Rob M's Single Minded for 2/5/14: Dredd and Adventure Time Keep "Flip"-ing for Book of the Week

Note: You may have noticed that there's more than one Single Minded column going up now. That's because James, the newest member of the team, is also working, for lack of a better term, the weekly comics beat with me. At some point, there may be some consolidation but for now, they'll remain separate. This past week, James found out that what starts as a short review can quickly run long (I know the feeling!) so this is the only one for the week of February 5th.  

Okay, let's move on to what was a very good week for certain comics, leading off with IDW's unbelievably good 2000AD spin-off mini-series...

Judge Dredd Mega-City 2 2
Written by Douglas Wolk
Illustrated by Ulises Farinas and Ryan Hill
Published by IDW

It's Judge Dredd as you've never seen him before--kinda--as he infiltrates a gang of bikers and discovers that Mega-City 2 is hiding secrets from its East Coast Cousin in another explosive, hysterical, and well-drawn issue of this mini-series.

I've already gone on at length about how good this series is with issue one, so I'm not going to repeat myself here. Farinas's art once again just blew me away with its attention to detail, such as creating an elaborate snake-like thing in the back of a splash page, just because it looked cool to do so. His Dredd disguise, which finds him on a bad-ass bike and dressed like a hipster's idea of a biker gang, is exactly what you'd expect the no-nonsense lawman to come up with. Ryan Hill helps a ton here, making the colors mis-matched to show just how off-kilter the pretense of Dredd-in-disguise is.

It works, of course, because it's funnier that way, and Dredd soon rises to the top of the heap--literally--after challenging for supremacy so he can wrap up the case as quickly as possible. It's bloody, explosive, and throws everyone off their game, which is exactly what Dredd wants. He's learning that criminals are hiding in Mega-City 2 and that the Judges there don't seem so concerned about that, a key plot point that's nicely layered into the out-and-out fun of the issue's story.

In a series with a lot to like (such as Matt Groening Easter Eggs or the Kirby-Ditko style breakdown of a Mega-City 2 traffic knot or that nearly every character in a crowd scene gets a face of some kind), that might be the best thing about this one so far: Wolk is telling stories in each issue as well as giving us an overall arc. That's a lost art in this age of "it will read better in the trade" and combined with the linework and coloring, makes this arguably the best book coming out right now. In fact, it's biggest competition is...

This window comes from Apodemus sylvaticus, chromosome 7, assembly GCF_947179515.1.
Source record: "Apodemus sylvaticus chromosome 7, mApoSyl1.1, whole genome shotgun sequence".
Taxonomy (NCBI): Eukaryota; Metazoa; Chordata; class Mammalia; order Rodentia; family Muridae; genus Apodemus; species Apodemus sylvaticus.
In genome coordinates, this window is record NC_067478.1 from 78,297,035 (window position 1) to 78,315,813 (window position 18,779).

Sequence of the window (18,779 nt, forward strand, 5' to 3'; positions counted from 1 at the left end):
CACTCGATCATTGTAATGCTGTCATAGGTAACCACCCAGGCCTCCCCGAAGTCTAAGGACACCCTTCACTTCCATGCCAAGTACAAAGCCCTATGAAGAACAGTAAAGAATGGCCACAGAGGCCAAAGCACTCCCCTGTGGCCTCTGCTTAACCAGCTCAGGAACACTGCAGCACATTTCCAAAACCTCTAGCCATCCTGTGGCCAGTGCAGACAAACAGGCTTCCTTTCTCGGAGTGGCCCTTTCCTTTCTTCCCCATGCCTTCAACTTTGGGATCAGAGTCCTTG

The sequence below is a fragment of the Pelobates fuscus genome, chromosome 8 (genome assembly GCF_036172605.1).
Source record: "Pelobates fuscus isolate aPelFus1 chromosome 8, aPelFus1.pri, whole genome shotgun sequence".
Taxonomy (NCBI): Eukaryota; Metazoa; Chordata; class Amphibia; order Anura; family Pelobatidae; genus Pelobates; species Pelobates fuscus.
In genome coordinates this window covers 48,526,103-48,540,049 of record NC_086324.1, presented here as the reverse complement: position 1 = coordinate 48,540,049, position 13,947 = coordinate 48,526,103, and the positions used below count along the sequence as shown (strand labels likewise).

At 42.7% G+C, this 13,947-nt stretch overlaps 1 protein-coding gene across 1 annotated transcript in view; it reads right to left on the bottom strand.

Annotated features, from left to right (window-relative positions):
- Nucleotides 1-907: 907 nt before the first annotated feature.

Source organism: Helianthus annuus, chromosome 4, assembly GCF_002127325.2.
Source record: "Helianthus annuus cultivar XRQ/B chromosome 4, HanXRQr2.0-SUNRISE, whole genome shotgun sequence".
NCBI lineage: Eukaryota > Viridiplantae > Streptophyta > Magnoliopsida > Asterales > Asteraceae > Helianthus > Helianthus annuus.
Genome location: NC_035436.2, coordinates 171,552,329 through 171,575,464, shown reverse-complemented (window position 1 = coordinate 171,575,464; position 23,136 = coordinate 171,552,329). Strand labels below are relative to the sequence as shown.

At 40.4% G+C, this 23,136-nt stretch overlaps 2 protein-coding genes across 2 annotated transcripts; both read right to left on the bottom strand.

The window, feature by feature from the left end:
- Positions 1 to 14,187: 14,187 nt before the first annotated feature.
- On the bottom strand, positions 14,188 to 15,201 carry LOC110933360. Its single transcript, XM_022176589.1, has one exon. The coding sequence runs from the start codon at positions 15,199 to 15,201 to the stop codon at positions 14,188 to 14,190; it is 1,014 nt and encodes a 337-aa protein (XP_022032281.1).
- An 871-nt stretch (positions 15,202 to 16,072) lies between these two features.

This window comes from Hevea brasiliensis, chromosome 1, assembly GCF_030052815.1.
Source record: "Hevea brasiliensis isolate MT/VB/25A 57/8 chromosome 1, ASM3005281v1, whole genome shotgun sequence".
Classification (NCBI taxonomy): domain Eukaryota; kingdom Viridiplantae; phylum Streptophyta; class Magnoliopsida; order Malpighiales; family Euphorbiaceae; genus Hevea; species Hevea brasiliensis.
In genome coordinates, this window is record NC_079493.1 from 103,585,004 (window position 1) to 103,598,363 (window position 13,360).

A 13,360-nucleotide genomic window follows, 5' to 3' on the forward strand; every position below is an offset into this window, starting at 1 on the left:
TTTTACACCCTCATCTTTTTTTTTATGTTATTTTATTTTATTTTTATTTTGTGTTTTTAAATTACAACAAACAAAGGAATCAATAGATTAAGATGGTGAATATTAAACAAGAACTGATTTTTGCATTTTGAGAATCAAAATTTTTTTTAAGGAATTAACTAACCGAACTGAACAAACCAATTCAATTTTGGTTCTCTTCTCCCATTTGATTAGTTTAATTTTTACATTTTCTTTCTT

Adventure Time: The Flip Side 2
Written by Paul Tobin and Colleen Coover
Illustrated by Wook Jin Clark and Whitney Cogar
Published by Boom! Studios

Finn and Jake and...the Ice King(!?) must find a way into a well-guarded museum (we know because it says so) to get a jewel to save the land of Ooo but despite some sweet moves things are just getting worse in this series that just keeps getting better.

Tobin and Coover, no strangers to caper comics, put their skills to work in plotting out this heist that goes horribly wrong, as the unlikely trio (along with Ice King's faithful penguin Gunter) weaves their way through extensive security after a set-piece that uses the old "What about me?" gag to great effect. Their dialogue feels like it came right out of the show, from sarcastic asides to over-the-top pronouncements that are laugh out loud funny.

Clark's art is unbelievable here. As good as the last issue was, this one's even better. His Jake is all over the place, doing everything from making ladders to just emoting vividly the words given him by Tobin and Coover. Giving no heed to proportion, Clark's panels explode out at the reader, bigger than life. Finn's eyebrows don't even stay on his head if he reacts in shock, and the scenes where the Ice King explains things to his young companions are one visual joke after another, whether it's feeding frozen cats or literally picking flowers.

Really, if you aren't reading this, you just hate yourself. Please don't hate yourself--pick up a copy.

Knuckleheads 5
Written by Brian Winkeler
Illustrated by Robert Wilson IV and Jordan Boyd
Published by Monkeybrain

Our band of unlikely heroes might not even make it out a diner alive, and it's not just the food quality as the visual and verbal gags mix with a new wrinkle in the plot in the latest issue.

While our super-powered loser drops trow, the pizza guy thinks quickly and we learn that tartar sauce is a deadly weapon. It's madcap and silly and totally fits the tone of the book, as Winkeler's comedic timing works well with Wilson IV's visuals. My favorite might be the homage to Richard Stark's Parker, when the British girl puts up her fists and calls them lethal weapons.

Once we wrap up with the criminals, the story moves out to a mysterious stranger with eyes that remind me of Rafer Robert's Plastic Farm, both because Wilson IV, like Roberts, uses wide, narrow eyes and the infinity that hides behind them. It seems that our rag-tag band is about to get involved in a major war--whether they want to or not!

As with the prior issues, Wilson IV's art is a lot of fun to linger over, whether it's panels of slapstick reaction shots in tight close-ups or seeing someone weird a condiment dispenser like it was a machine gun. With Boyd's realistic but bright colors, his linework shines, even if it is a bit stiffer than usual here. This one's beena  lot of fun so far, and I'm looking forward to more.

Lobster Johnson: Get the Lobster 1
Written by Mike Mignola and John Arcudi
Illustrated by Tonci Zonjic and Dave Stewart
Published by Dark Horse Comics

A pair of wrestlers wreak havoc to lure out Lobster Johnson as this new story gets started in another corner of the Hellboy Universe.